Spoileriffic thoughts on Wandavision

I got a recommendation from a friend to watch the first three episodes of Wandavision in a block. That suggestion was solid. It’s slllooowww to get going, especially, if you’re not bathed in American sitcom culture. Fiona and I watched the first episode together and didn’t get much out of it. We started the second, and she bailed before we reached the opening credits, feeling it was more of the same. As a matter of pacing, I think they needed to bring the red helicopter into the first episode, so there’s something there other than a 1950s sitcom of the kind that 2020s TV has left far behind for a reason.

In fact, I wonder whether the best way to watch this show isn’t just to skip episode 1 completely.

Anyway, with Fiona having dropped out, I watched the other eight episodes alone, and mostly really enjoyed them. I feel like Wandavision aimed at actual greatness and just missed — or maybe we should say it lost its nerve and fell short.

At the end of episode seven, while I loved the theme-song reveal of Agatha, I felt that bringing her in was multiplying entities without necessity. And while the crucial-moments-of-Wanda’s-past tour that made up episode eight was interesting, it felt a bit laboured in places. (I wonder how much of that is because Katherine Hahn is not quite good enough to sell the character — unlike Elisabeth Olsen and Paul Bettany.)

So that meant that even more rested on the finale than it usually would.

And while there was a lot to like about the final episode, far too much of it devolved into the now rather tedious trope of two equal-powered matchup combats: Wanda vs. Agatha and Vision vs. White Vision. I think in 2021, if you’re going to do that, you really need to keep the combats pretty short, and you need to end them in a way that results from a conceptual shift rather than just from (say) the Hulk hitting the Abomination slightly harder than previously. Vision’s fight meets that criterion, though it took rather longer than necessary to get there. Did Wanda’s? Well, maybe. “I made some runes while you weren’t looking” is not inherently clever, but it works that the space she’s controlling with the runes is not just a basement but the entire world she’s created. But it doesn’t explain why Wanda gets de-aged.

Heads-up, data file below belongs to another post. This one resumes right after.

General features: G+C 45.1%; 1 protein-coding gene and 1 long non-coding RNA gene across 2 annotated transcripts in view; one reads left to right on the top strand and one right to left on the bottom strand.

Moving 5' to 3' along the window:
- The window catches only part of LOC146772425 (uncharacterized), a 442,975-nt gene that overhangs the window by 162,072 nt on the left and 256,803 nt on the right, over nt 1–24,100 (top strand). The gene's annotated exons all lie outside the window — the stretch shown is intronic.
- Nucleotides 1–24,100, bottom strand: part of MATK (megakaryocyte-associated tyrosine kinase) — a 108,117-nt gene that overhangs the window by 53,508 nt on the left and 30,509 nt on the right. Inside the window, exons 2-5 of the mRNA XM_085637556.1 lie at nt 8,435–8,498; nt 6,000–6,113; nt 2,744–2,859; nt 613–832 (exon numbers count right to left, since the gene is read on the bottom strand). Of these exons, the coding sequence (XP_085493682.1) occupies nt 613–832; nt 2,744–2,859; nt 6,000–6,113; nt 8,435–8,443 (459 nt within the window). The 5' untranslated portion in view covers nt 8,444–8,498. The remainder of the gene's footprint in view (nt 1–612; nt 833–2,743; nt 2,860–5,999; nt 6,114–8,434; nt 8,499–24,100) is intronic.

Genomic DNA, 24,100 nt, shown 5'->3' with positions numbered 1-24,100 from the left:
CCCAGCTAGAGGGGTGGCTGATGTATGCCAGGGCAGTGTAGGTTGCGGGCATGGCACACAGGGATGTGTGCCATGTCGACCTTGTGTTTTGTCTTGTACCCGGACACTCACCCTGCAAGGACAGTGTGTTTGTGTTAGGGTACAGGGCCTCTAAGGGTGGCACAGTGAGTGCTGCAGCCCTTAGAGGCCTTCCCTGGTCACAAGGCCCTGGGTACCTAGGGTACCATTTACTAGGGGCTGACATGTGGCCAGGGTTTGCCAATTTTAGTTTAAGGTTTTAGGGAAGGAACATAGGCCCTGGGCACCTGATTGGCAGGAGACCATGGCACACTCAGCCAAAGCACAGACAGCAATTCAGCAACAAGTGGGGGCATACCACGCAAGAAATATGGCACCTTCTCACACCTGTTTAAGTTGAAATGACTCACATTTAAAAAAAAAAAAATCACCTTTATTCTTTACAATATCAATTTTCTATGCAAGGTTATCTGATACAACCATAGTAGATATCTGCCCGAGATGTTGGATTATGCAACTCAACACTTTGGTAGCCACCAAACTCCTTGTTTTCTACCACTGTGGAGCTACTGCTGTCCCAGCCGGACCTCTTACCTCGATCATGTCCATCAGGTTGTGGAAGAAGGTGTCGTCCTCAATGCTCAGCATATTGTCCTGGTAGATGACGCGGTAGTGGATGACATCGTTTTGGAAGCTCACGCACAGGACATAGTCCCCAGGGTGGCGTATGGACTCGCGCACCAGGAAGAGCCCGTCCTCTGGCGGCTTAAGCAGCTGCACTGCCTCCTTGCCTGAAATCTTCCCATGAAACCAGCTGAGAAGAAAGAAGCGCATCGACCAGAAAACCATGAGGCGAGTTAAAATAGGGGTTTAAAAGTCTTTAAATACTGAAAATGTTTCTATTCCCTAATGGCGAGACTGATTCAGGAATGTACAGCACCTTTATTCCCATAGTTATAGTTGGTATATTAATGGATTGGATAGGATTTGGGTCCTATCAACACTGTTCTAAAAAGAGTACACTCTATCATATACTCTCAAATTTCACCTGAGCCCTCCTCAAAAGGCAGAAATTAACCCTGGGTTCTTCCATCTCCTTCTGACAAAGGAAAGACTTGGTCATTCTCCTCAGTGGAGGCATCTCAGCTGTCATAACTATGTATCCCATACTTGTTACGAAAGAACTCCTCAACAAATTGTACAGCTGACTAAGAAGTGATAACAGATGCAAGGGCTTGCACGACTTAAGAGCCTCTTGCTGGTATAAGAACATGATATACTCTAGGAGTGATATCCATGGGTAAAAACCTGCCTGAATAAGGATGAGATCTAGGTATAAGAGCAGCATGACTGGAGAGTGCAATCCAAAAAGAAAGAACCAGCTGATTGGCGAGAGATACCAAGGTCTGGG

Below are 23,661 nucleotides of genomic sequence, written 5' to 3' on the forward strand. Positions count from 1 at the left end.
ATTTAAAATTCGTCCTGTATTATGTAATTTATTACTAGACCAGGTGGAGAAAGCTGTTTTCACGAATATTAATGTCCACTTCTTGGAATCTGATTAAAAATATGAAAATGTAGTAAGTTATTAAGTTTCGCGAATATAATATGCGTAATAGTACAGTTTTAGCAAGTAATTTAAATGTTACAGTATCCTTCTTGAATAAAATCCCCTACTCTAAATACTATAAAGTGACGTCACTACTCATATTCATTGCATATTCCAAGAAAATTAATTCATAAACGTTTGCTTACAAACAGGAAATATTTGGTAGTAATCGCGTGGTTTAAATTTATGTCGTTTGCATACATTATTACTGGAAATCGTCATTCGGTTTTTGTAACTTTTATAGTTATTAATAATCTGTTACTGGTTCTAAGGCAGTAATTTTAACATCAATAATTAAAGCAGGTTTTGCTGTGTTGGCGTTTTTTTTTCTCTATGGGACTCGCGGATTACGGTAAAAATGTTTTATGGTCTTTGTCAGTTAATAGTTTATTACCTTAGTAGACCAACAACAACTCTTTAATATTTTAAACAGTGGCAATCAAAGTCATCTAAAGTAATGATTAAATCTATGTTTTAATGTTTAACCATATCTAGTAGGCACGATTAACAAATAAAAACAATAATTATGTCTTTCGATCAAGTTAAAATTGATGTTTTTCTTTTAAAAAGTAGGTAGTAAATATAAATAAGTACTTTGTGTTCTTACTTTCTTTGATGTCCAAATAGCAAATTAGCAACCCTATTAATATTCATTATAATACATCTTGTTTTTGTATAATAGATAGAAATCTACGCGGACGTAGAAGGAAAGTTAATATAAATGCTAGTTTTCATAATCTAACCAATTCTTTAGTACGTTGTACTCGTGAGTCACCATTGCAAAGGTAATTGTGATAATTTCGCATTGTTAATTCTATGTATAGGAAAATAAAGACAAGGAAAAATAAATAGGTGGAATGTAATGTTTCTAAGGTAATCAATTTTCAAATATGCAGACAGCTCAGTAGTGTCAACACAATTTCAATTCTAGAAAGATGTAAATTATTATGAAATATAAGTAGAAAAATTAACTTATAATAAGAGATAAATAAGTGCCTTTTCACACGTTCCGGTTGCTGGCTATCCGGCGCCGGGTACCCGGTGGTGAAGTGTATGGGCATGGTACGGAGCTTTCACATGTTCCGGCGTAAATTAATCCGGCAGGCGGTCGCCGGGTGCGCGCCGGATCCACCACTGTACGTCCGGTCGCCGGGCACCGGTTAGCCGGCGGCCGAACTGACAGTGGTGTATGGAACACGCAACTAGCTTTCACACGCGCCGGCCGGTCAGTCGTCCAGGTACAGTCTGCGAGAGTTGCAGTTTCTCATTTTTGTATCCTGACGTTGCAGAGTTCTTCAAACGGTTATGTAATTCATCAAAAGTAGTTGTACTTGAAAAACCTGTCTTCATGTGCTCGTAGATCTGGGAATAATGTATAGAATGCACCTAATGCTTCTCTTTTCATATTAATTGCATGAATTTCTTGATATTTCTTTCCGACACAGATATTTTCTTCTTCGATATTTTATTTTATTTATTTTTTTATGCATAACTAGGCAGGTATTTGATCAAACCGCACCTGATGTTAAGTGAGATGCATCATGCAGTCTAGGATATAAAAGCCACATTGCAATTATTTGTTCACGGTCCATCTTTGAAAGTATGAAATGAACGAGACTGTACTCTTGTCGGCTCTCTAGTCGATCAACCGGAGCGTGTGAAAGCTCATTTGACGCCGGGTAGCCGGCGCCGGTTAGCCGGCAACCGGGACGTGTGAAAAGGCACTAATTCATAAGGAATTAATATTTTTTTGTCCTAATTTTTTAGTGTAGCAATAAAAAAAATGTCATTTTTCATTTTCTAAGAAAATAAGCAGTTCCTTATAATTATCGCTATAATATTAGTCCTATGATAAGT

In the end, this unique show had an opportunity to give us a unique ending that was entirely focussed on Wanda’s grief, but it didn’t quite have the courage to do it. Superheroes are, or can be, a medium to tell important stories about ordinary people. Wandavision could have shown us a physical manifestation of grief like nothing has ever shown it before, but it chickened out.

I still enjoyed it — enough that I’ve watched it again. But I wanted to love it more unreservedly.

3 responses to “Spoileriffic thoughts on Wandavision

  1. “ I wonder how much of that is because Katherine Hahn is not quite good enough to sell the character — unlike Elisabeth Olsen and Paul Bettany.)”

    Wow. I thought Hahn stole the show and her reveal/character/acting was excellent. Don’t understand the “not quite good enough” perspective

  2. Well, I agree that she stole the show, especially with the It Was Agatha All Along song at the end of episode 7. But that’s not at all the same thing as good or persuasive acting.

  3. I’ve watched the series at least 4 times. I think she did an incredible job. She annoyed me as the nosy neighbor the first time until the reveal. Every other viewing I appreciated what she was doing much more.

    I also liked the series more than you appear to have. So that’s probably part of it.

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